In the US, copyright has been retroactively extended multiple times. Steamboat Willie for example has repeatedly been snatched away from the public domain in the last minute.

It was first due to enter the public domain in 1955. Then in 1986. Then in 2003. Last extension (that I know of) was until 2023 which is the year I write this.

But at the same time, ex post facto laws are expressly forbidden by the United States Constitution.

So how is it possible that ex post facto copyright extensions have been passed multiple times?

As I see it the victim here is the general public. Is it simply that they haven't sued for rights? Or did they?

If I sign a contract that I will hand over my poem to you in two weeks, can I just change my mind and say "no, now it's three months" whenever I feel like it? AFAICT that's exactly what's been happening here.

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    The US prohibition on ex post facto applies to criminal law. In other words, a law that penalizes you today for something you did last week but was legal at the time is ex post facto. There is no ex post facto here and further, you don't have a contract to receive the copyrighted item that was broken.
    – jwh20
    Commented Jan 11, 2023 at 18:53
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    I agree I don't formally have a contract to receive the works, but if the government says "Here, you can have this next year!" and then go "No, now it's in 20 years!" I will feel cheated... Commented Jan 17, 2023 at 15:07

1 Answer 1


See Golan v. Holder (2012). This related to an extension of copyright protection for works that had already fallen into the public domain.

  • an extension of copyright is still a "limited time" allowed by the Constitution
  • historical practice, including by the first congress, is evidence that giving copyright protection to previously unprotected works is okay
  • there is a rational basis that such extensions promote the progress of science
  • fair use continues to be available as a defence/exception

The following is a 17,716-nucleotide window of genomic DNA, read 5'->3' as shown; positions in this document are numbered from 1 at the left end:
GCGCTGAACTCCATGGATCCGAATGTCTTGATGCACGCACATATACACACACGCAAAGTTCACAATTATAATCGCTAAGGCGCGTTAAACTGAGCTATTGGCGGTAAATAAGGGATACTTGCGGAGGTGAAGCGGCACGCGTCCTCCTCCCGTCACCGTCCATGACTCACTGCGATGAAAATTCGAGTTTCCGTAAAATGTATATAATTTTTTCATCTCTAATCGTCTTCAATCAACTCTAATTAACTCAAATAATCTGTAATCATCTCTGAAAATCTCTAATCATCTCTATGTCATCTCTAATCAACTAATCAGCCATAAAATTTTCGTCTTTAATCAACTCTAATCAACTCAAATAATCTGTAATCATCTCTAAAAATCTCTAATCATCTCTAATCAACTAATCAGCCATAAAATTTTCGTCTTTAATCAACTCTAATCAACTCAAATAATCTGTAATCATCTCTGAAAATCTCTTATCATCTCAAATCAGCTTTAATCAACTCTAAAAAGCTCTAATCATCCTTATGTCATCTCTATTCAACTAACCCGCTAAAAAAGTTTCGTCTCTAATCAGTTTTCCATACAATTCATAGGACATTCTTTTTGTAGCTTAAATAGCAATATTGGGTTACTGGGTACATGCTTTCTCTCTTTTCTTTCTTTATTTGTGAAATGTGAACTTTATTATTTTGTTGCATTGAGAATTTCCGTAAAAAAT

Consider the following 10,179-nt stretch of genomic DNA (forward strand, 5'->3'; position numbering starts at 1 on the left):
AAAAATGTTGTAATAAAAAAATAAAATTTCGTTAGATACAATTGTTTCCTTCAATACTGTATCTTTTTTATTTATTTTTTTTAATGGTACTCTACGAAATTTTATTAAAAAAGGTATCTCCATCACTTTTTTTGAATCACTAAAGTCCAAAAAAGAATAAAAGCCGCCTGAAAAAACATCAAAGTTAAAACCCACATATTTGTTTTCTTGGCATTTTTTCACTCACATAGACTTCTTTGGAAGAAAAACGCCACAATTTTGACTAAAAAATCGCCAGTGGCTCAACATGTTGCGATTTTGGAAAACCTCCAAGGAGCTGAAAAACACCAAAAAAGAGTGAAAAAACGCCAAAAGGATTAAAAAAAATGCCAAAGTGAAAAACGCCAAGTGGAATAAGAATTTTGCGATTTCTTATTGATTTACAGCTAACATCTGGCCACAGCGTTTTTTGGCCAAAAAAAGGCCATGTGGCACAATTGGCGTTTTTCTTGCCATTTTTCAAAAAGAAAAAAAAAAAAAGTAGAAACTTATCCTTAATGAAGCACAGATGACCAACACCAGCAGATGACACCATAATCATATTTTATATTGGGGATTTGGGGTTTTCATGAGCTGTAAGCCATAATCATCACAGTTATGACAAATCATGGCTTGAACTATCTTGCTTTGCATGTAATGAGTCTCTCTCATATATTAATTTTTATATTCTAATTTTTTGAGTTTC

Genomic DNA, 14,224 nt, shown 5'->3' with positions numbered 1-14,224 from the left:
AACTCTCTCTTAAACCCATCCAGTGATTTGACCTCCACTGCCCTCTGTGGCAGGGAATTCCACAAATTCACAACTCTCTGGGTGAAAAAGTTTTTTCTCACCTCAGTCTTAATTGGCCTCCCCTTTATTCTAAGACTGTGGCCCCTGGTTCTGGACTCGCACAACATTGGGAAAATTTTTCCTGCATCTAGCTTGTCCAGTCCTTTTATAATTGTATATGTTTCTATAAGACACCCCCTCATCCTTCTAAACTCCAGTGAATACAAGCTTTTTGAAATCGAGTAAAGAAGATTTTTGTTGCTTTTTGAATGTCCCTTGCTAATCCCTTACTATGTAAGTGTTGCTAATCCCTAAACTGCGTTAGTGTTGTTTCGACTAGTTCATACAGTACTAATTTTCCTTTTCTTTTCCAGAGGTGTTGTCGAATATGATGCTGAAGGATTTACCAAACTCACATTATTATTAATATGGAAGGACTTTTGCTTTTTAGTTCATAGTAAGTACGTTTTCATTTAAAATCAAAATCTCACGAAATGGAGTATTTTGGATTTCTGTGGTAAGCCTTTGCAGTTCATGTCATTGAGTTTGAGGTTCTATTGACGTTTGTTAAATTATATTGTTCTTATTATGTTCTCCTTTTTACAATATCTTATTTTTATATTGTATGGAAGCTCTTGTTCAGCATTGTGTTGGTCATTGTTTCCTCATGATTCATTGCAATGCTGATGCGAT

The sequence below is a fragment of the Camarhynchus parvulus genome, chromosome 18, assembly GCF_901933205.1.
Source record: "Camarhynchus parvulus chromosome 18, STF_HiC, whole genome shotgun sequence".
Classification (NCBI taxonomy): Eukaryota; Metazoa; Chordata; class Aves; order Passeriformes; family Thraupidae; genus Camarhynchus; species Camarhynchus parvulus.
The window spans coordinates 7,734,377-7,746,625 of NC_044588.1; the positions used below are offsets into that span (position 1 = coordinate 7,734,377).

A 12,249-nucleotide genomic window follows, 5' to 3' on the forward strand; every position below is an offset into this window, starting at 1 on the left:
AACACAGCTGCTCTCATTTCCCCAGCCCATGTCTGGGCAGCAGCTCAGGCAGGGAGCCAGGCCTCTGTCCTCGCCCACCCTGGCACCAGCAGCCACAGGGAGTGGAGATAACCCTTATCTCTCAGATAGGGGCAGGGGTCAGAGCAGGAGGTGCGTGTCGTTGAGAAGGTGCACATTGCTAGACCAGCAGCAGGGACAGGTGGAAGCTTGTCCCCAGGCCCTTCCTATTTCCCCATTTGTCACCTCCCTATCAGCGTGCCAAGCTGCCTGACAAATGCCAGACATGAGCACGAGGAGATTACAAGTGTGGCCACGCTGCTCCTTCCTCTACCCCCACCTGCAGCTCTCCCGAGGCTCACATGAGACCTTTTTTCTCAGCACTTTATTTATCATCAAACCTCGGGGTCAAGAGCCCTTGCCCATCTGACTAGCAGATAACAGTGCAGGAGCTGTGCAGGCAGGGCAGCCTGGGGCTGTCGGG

Further, no one is liable for copies of works made while a work was in the public domain. This was not imposing retroactive, ex post facto punishment. But see Justice Stevens's dissent in Eldred v. Ashcroft (2002) for such an argument—not in the punishment sense, but analogizing to a taking (the majority held that the Sonny Bono Copyright Term Extension Act was constitutional).

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    To be clear, Eldred v. Ashcroft is the U.S. Supreme Court that addressed the question in the OP by holding that the Sonny Bono Copyright Term Extension Act was constitutional. en.wikipedia.org/wiki/Copyright_Term_Extension_Act
    – ohwilleke
    Commented Jan 11, 2023 at 19:53
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    "there is a rational basis that such extensions promote the progress of science" - but, curiously, no word on what that alleged basis is.
    – Vikki
    Commented Mar 20, 2023 at 2:09
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    @Vikki: A law which allowed someone to re-establish a copyright that had been invalidated for technical reasons (e.g. publication of copies of a work where the copyright notice was illegible) could allow people to produce works with less paranoia about losing their copyrights, and that would seem like a clear rational basis. I'd curious what rational basis would justify statutes which extend copyrights on existing works on a blanket basis, however.
    – supercat
    Commented Oct 17, 2023 at 20:28

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